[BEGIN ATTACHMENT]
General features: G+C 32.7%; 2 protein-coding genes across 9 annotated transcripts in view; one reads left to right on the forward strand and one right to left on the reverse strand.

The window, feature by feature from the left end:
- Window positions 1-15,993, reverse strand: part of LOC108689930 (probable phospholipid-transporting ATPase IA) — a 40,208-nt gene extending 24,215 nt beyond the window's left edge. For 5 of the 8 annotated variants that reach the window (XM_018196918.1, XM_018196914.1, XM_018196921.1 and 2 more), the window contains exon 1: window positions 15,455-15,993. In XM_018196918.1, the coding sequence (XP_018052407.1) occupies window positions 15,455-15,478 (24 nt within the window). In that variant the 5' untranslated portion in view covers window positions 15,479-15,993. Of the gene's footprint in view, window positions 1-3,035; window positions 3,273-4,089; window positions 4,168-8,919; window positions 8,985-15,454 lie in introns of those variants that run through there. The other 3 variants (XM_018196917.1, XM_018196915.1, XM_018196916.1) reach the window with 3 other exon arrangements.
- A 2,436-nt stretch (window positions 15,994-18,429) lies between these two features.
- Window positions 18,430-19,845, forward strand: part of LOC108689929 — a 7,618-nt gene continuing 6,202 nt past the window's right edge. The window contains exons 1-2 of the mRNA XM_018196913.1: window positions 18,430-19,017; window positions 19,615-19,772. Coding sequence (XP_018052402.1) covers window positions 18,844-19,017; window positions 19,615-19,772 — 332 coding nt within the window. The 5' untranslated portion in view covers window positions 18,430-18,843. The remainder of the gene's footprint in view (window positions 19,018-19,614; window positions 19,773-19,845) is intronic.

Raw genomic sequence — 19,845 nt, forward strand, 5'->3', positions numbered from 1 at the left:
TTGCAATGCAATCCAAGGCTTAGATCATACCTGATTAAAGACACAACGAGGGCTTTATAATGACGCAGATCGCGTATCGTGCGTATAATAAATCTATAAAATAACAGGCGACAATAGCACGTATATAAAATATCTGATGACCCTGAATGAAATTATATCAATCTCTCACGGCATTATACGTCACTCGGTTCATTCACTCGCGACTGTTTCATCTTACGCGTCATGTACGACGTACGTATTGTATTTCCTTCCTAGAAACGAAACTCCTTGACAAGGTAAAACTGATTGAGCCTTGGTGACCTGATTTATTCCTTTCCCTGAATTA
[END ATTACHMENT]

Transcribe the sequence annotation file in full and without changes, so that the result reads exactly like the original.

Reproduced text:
General features: G+C 32.7%; 2 protein-coding genes across 9 annotated transcripts in view; one reads left to right on the forward strand and one right to left on the reverse strand.

The window, feature by feature from the left end:
- Window positions 1-15,993, reverse strand: part of LOC108689930 (probable phospholipid-transporting ATPase IA) — a 40,208-nt gene extending 24,215 nt beyond the window's left edge. For 5 of the 8 annotated variants that reach the window (XM_018196918.1, XM_018196914.1, XM_018196921.1 and 2 more), the window contains exon 1: window positions 15,455-15,993. In XM_018196918.1, the coding sequence (XP_018052407.1) occupies window positions 15,455-15,478 (24 nt within the window). In that variant the 5' untranslated portion in view covers window positions 15,479-15,993. Of the gene's footprint in view, window positions 1-3,035; window positions 3,273-4,089; window positions 4,168-8,919; window positions 8,985-15,454 lie in introns of those variants that run through there. The other 3 variants (XM_018196917.1, XM_018196915.1, XM_018196916.1) reach the window with 3 other exon arrangements.
- A 2,436-nt stretch (window positions 15,994-18,429) lies between these two features.
- Window positions 18,430-19,845, forward strand: part of LOC108689929 — a 7,618-nt gene continuing 6,202 nt past the window's right edge. The window contains exons 1-2 of the mRNA XM_018196913.1: window positions 18,430-19,017; window positions 19,615-19,772. Coding sequence (XP_018052402.1) covers window positions 18,844-19,017; window positions 19,615-19,772 — 332 coding nt within the window. The 5' untranslated portion in view covers window positions 18,430-18,843. The remainder of the gene's footprint in view (window positions 19,018-19,614; window positions 19,773-19,845) is intronic.

Raw genomic sequence — 19,845 nt, forward strand, 5'->3', positions numbered from 1 at the left:
TTGCAATGCAATCCAAGGCTTAGATCATACCTGATTAAAGACACAACGAGGGCTTTATAATGACGCAGATCGCGTATCGTGCGTATAATAAATCTATAAAATAACAGGCGACAATAGCACGTATATAAAATATCTGATGACCCTGAATGAAATTATATCAATCTCTCACGGCATTATACGTCACTCGGTTCATTCACTCGCGACTGTTTCATCTTACGCGTCATGTACGACGTACGTATTGTATTTCCTTCCTAGAAACGAAACTCCTTGACAAGGTAAAACTGATTGAGCCTTGGTGACCTGATTTATTCCTTTCCCTGAATTA